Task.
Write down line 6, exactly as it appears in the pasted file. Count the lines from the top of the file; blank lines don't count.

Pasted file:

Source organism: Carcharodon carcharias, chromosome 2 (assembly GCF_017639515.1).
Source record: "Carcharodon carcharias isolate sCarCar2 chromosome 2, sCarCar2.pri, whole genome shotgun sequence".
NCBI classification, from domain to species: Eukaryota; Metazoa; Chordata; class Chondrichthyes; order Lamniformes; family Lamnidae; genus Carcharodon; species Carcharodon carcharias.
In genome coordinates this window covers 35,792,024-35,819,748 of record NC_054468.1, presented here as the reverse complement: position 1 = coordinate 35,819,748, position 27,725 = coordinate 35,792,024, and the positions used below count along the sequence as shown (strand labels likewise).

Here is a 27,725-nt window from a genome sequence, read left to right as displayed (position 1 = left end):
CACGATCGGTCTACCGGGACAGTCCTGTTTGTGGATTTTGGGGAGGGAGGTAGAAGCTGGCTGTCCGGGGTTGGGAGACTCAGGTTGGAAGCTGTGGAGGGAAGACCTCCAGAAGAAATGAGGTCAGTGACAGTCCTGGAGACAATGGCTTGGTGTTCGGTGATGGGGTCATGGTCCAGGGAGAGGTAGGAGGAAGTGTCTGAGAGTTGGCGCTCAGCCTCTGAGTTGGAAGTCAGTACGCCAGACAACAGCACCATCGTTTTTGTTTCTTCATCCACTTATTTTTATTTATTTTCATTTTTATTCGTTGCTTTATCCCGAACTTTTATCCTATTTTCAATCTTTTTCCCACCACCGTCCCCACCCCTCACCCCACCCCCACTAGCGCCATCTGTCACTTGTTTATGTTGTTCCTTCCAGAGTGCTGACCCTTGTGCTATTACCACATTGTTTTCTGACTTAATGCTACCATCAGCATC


CACGATCGGTCTACCGGGACAGTCCTGTTTGTGGATTTTGGGGAGGGAGGTAGAAGCTGGCTGTCCGGGGTTGGGAGACTCAGGTTGGAAGCTGTGGAGGGAAGACCTCCAGAAGAAATGAGGTCAGTGACAGTCCTGGAGACAATGGCTTGGTGTTCGGTGATGGGGTCATGGTCCAGGGAGAGGTAGGAGGAAGTGTCTGAGAGTTGGCGCTCAGCCTCTGAGTTGGAAGTCAGTACGCCAGACAACAGCACCATCGTTTTTGTTTCTTCATCCACTTATTTTTATTTATTTTCATTTTTATTCGTTGCTTTATCCCGAACTTTTATCCTATTTTCAATCTTTTTCCCACCACCGTCCCCACCCCTCACCCCACCCCCACTAGCGCCATCTGTCACTTGTTTATGTTGTTCCTTCCAGAGTGCTGACCCTTGTGCTATTACCACATTGTTTTCTGACTTAATGCTACCATCAGCATC